There is also the economics of the thing. I’m paid the same or less as a professional writer as I was paid in 1985. When I challenge this, they tell me that they can pick up a writer from anywhere and pay them $10 so why should they pay me more? Hmm, let’s see, decades of experience, education, expertise, specialization, popularity…but hey, what do you want for $10?

    People forget that you get what you pay for.

    We live in a society that continues to value the brilliant but wants to keep them starving artists – true to their art through their hunger. Money corrupts. Hey, folks, money pays the bills.

    There are gimmicks everywhere, and a sucker born every second, so those who price their products and services outrageously often make money because, as you say, there is a perception that the more you pay the greater the value. And then there are free products and services which are of great value, but serve only as hooks to lure them in so they spend more.

    What I’ve found is that those who stay consistent and keep their moral values and ethics in pace, through the trends and fads, avoiding the grasping gimmicks, will win in the long run. Those who don’t are rewarded for the short run only.

    I look forward to a day when the tried and true get rewarded more than the scam artists. Think that will happen soon?

    On the second issue, I think that giving back to society, which is what your attempt to offer free chat advice was about, is a good thing, but we judge them too soon. Did it get a lot of publicity. Was it set up to be incredibly easy to access without signing in or registering?

    I’ve seen many such projects start out with the greatest hopes, only to die off in the first few months due to lack of participation. The ones that hung on, started seeing interest a year or two down the road, as word and interest spread, not months. You’ve got lots of competition.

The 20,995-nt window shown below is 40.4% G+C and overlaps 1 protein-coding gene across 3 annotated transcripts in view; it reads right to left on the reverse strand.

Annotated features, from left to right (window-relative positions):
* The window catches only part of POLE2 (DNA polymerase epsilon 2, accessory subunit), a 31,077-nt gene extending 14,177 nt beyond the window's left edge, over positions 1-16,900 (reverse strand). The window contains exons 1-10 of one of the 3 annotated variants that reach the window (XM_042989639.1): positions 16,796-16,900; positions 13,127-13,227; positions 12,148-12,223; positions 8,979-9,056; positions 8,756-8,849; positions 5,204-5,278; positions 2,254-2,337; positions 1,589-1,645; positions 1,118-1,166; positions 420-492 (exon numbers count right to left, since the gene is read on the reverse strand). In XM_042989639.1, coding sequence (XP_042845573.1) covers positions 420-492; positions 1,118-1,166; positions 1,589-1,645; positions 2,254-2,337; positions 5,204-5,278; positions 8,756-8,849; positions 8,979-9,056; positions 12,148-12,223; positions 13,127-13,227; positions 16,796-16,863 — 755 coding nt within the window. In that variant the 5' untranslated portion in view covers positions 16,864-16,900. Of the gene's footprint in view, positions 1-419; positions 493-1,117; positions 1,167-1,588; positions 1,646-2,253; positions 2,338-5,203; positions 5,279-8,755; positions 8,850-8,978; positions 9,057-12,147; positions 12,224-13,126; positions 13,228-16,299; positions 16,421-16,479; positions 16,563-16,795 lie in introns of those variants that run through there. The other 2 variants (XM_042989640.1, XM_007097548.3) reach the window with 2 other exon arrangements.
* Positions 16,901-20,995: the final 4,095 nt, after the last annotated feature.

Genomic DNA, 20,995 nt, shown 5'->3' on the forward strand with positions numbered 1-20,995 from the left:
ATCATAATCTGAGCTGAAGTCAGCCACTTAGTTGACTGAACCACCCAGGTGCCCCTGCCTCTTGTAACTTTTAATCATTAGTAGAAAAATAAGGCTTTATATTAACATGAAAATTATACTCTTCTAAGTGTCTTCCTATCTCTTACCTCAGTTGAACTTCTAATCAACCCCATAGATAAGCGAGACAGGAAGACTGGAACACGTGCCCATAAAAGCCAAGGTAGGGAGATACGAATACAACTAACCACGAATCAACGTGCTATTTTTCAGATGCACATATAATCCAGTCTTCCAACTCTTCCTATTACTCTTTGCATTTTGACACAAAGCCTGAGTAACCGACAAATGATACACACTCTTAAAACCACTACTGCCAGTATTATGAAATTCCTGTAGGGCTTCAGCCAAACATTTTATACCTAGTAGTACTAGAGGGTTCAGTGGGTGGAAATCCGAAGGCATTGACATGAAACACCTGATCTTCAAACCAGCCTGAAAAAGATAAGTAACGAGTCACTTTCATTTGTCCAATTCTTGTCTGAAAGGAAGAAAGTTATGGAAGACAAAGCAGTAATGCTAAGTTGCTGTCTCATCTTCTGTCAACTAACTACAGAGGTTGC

When you do a good will gesture like this, you have to give without expectation of return.

  • Wow… Maybe you should have written a post around this whole thing, it seems like you have given it a huge amount of intense thought. I will have to go over your comment a few times, but I definitely think you have some very post worthy material here. Don’t let it all just hide in a comment on my post. :)

  • I recently noticed that ever since I got PayPal my attitude towards “free” things is changing. Because of the ridiculously high fees of dollar-to-euro and PayPay-to-bank conversion the small amount in my account is just not worth transferring it.

    I bought a few CDs from obscure labels that accept PayPal and I’ve started acting on the “Donate by Paypal” buttons and banners. I recently begun donating somewhere between 1 and 5 dollars for plugins, fonts and other webgoodies I love. It feels good to leave a comment or donate a few bucks to say thank you.

  • There seems to be times when people undervalue what you give freely and other times when people get annoyed that you have the cheek to charge. In the end you have to go with what you believe is right and fair. To your own self be true :)